Greenpeace activists call for release of killer whales to natural habitat
Members of Greenpeace attend a rally for the release of illegally caught orcas and beluga whales from the so-called Primorye 'whale prison' in Moscow, Russia, 02 April 2019. EPA-EFE FILE/YURI KOCHETKOV
Moscow, May 16 (efe-epa).- Greenpeace activists held a protest in Russia on Thursday to demand the release of scores of orca and beluga whales to their natural habitat from a so-called "whale jail."
Six activists used inflatable kayaks to install a large banner calling for the whales to be freed about 150 meters from the site where the cetaceans were being kept, according to a Greenpeace statement.
Russian activist Oganes Targulian said the killer whales “must be returned” to their natural habitat and not released into the “nearest bay,” where there was a risk of being recaptured and sent off to aquariums in China.
The rehabilitation and transfer of the orcas to the Shantar Islands could amount to about 100 million rubles ($1.55 million).
The director of the Severtsov Institute of Ecology and Evolution of the Russian Academy of Sciences, Viacheslav Rozhnov, has said the authorities do not have a budget for an operation of that scale.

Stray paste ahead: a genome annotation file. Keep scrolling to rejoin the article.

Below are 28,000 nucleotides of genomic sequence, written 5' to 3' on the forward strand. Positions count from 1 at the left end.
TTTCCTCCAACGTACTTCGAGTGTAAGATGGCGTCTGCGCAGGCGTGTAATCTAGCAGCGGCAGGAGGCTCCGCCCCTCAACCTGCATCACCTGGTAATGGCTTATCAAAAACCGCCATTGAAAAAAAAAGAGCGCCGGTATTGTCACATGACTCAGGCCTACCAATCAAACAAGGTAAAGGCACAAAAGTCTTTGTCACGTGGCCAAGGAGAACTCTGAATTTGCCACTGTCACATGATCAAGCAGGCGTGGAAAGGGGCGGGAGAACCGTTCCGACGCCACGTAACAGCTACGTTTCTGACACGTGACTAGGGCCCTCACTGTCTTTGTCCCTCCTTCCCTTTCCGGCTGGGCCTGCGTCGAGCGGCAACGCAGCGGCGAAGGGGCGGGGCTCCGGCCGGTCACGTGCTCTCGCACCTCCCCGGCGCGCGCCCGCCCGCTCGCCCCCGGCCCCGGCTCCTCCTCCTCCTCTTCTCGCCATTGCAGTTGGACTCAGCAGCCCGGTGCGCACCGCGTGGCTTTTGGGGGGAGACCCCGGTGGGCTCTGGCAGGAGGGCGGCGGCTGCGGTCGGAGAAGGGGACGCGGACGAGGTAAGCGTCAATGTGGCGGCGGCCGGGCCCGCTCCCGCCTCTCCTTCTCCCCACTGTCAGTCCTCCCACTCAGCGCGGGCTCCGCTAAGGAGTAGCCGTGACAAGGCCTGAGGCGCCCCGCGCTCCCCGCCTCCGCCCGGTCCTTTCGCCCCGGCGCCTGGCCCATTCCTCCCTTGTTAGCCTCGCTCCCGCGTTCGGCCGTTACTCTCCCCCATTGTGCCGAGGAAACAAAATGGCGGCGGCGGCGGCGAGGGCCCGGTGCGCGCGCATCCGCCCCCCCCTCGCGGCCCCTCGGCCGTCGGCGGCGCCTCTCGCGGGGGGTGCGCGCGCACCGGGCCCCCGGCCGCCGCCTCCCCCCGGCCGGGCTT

Greenpeace and other organizations have repeatedly called for the release of the whales to the area where they were captured, where the marine mammals would find themselves back in the right climate and feeding conditions for their survival.
Failure this to happen could be damaging to the orcas as well as Russia’s international image, according to Russian marine mammal expert Grigoriy Tsidulko.
The future of 87 beluga whales being held at the site is still unclear.
After six months of complaints, a lack of action and several whale deaths, Russian President Vladimir Putin ordered the government to find a solution with the Center for the Adaptation of Marine Mammals in a bay near the port of Nakhodka, bathed by the Pacific.
Conservation groups have for months warned of the precarious state of 87 belugas, 11 killer whales and five walrus pups. EFE-EPA